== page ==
Three settings for tweaking your virtualization performance: Open, Capable, Affordable

Many times when I talk to customers about data center consolidation, virtualization and blade server technologies are top of mind. It is at this point that the common benchmark for virtualized workload performance, VMware® VMmark™, takes center stage. Recently Dell posted a two-socket Blade leadership VMmark Score of 37.11 @ 26 tiles with the PowerEdge M910, topping competitive results from Cisco, HP, and IBM. While a 1st place VMmark score is something to be excited about, how that score was achieved sheds even more light into the performance-enhancing benefits of Dell’s Open, Capable, and Affordable strategic approach to technology.

Open Systems
To get this score, Dell deployed a real-world equipment configuration that utilized several of its partners: Qlogic® HBAs, Broadcom® NICs, Brocade® switches, and EMC® storage. By weaving these companies and their specializations into a non-proprietary solution, Dell was able to deploy best-in-class technologies throughout the solution-stack of equipment…and it paid off with increased performance.

System Dell PowerEdge M910 Cisco® UCS B250 M2
Score 37.11 @ 26 tiles 35.83 @ 26 tiles
Processors 2 x Intel® Xeon® processor X7560 (2.27GHz) 2 x Intel® Xeon® processor X5680 (3.33GHz)
Memory 256GB (32x8GB DDR3-1066) 192GB (48x4GB DDR3-1333)
HBAs QLogic QME2472 dual-port Cisco UCS VIC M81KR
NICs Onboard + dual-port Broadcom 5709 Cisco UCS VIC M81KR
Disk controller SAS 6/iR Modular LSI Logic embedded
Network switches 2 x Dell™ PowerConnect™ 6248 2 x UCS-2104XP, 2 x UCS-6120XP, 1 x Cisco 3750
Network Infrastructure 1Gbps Ethernet 10Gbps Ethernet
Storage arrays 3 x EMC CX3-40f 1 x EMC CX4-240
Storage switch Brocade® SilkWorm® 4100 Cisco MDS 9134
Drives 180 x 73GB/15K FC drives 50 drives: 25 x 73GB STEC SSD, 20 x 450GB 15K, 5 x 300GB 15K

Using an open approach, the Dell path to performance also reduced both network and storage complexity by deploying fewer switches, and by utilizing existing disk-array infrastructure. Even though a specific combination of Dell and partner solutions were used for this test, open systems enable customers to choose adapter and switch solutions that are best for them. Our closest competitors’ 2-socket posted scores and methods were based on a more proprietary design.

Enterprise Capability
When evaluating a server platform based off VMmark scores, I try to keep one thing in the front of my mind: true virtualization performance should stand on its own. It doesn’t need help from arrays of Solid State drives or unnecessary banks of power-hungry DIMMs. By taking into account a realistic customer data center landscape (and budget), the PowerEdge M910 deploys technologies that can help you right now by integrating with what is already in your rack. The M910 also allows you choice and flexibility with 4, 6 and 8 core Intel® Xeon® 7500 and 6500 series processors, the ability to deploy 4 or 2 sockets without impacting DIMM configurations (FlexMem Bridge), and higher memory capacity (512GB growing to 1TB in the future versus 384GB fixed). As a company’s approach to virtualization matures, customers start to consolidate on a much larger scale and virtualize mission-critical applications. This is why the PowerEdge M910 is built on solid Nehalem-EX (versus EP) Technology with RAS features that make more sense when you need tremendous processor performance, memory scalability, and system stability. In addition, it is the only blade server on the market today with the ability to support redundant embedded hypervisors, eliminating a potential single point of failure.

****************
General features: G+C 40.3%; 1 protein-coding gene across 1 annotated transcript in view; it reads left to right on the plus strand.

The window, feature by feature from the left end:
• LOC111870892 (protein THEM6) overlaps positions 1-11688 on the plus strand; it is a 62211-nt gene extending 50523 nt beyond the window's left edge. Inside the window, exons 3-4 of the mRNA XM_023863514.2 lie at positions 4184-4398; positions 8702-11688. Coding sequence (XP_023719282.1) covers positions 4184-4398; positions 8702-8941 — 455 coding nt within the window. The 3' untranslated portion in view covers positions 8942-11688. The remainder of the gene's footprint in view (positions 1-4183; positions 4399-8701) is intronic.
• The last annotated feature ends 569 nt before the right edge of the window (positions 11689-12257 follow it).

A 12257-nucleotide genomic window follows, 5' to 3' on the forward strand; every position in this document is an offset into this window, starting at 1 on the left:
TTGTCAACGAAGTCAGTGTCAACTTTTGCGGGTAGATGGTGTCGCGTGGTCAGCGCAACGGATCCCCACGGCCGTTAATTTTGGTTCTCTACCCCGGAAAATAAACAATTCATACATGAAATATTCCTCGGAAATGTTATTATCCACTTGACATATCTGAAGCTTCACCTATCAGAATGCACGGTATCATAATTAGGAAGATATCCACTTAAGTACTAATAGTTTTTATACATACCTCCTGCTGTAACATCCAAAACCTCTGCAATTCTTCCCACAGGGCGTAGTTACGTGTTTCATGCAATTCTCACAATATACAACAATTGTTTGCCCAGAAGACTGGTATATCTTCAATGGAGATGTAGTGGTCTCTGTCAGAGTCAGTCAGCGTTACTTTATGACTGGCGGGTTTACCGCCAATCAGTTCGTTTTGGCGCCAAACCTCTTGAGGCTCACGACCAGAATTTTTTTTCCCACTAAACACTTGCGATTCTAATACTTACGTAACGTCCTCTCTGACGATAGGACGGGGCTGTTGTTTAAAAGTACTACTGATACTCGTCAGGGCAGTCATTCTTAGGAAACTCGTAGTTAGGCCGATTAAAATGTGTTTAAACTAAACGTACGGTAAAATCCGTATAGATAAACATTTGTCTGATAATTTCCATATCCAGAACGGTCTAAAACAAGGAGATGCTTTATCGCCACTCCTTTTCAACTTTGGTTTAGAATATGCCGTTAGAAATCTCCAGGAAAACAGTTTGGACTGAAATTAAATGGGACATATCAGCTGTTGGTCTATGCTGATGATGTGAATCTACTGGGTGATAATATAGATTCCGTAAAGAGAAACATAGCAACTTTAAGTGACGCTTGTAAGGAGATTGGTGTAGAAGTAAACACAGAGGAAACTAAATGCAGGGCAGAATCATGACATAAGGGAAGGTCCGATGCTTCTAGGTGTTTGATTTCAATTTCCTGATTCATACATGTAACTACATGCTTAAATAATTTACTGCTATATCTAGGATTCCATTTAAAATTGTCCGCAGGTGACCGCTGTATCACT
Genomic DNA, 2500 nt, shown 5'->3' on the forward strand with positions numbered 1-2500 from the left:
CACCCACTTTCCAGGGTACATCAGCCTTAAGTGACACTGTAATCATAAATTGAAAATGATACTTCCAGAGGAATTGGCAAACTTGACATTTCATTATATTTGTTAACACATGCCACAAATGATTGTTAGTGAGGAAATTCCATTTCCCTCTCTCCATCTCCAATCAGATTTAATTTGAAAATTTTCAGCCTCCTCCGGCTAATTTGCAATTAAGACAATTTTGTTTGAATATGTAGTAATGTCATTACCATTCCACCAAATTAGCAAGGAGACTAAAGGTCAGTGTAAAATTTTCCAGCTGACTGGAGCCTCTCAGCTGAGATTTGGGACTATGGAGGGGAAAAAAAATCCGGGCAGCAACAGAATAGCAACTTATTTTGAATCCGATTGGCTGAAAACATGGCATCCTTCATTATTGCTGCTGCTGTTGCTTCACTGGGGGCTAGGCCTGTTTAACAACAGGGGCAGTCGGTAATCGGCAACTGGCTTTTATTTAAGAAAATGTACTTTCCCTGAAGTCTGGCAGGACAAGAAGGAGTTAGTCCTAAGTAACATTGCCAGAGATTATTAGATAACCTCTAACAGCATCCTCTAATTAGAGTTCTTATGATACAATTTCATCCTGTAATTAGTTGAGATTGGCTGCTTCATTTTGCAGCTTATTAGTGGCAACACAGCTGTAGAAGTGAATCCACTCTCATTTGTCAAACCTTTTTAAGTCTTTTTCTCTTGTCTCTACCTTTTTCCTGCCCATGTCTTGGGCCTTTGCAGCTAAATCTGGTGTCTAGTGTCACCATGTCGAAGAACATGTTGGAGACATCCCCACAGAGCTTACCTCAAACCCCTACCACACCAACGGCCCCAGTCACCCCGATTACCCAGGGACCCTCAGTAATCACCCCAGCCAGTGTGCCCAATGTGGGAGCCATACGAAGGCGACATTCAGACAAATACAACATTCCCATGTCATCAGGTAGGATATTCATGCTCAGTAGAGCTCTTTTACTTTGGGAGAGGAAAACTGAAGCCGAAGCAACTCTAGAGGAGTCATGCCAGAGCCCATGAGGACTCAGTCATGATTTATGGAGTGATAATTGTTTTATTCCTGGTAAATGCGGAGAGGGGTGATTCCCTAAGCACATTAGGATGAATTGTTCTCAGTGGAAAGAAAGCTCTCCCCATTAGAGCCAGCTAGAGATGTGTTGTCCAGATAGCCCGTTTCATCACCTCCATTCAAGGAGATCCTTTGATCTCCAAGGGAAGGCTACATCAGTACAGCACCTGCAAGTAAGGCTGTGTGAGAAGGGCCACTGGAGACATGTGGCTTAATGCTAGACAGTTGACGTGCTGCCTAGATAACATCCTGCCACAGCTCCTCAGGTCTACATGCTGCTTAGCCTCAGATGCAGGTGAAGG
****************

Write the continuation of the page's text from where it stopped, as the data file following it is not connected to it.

Affordable Solutions
With most technologies, performance is measured against price, forcing a choice of budget or capability. The PowerEdge M910 alleviates this pressure by delivering expansive DIMM configurations and industry-leading 2-socket VMmark performance at compelling price points. In the Dell and Cisco configurations detailed earlier, the comparative server list pricing alone reveals an immense difference: $26K (M910) to $43K (B250). This isn’t even taking into account 15k FC HDDs versus SSD storage savings, or the use of industry standard GbE infrastructure versus a 10GbE infrastructure. By innovating with technologies such as FlexMem Bridge that are based on direct end-user feedback, Dell and its customers can collaboratively meet the growing memory needs of virtualization deployments without the price premiums or vendor-proprietary ASICs (application-specific integrated circuits) that provide memory scalability at a high cost.

As I mentioned earlier, knowing how a benchmark result is achieved is just as important as knowing the score. Are you pinning your data center’s success and performance on a single vendor’s world view? Speak to a Dell representative today to find out how you can put the Open, Capable, and Affordable PowerEdge M910 to work in your data center right now.

VMware® VMmark™ is a product of VMware, Inc. VMmark utilizes SPECjbb®2005and SPECweb®2005, which are available from the Standard Performance Evaluation Corporation (SPEC). Results as of 8/4/10.

About the Author: Chris Christian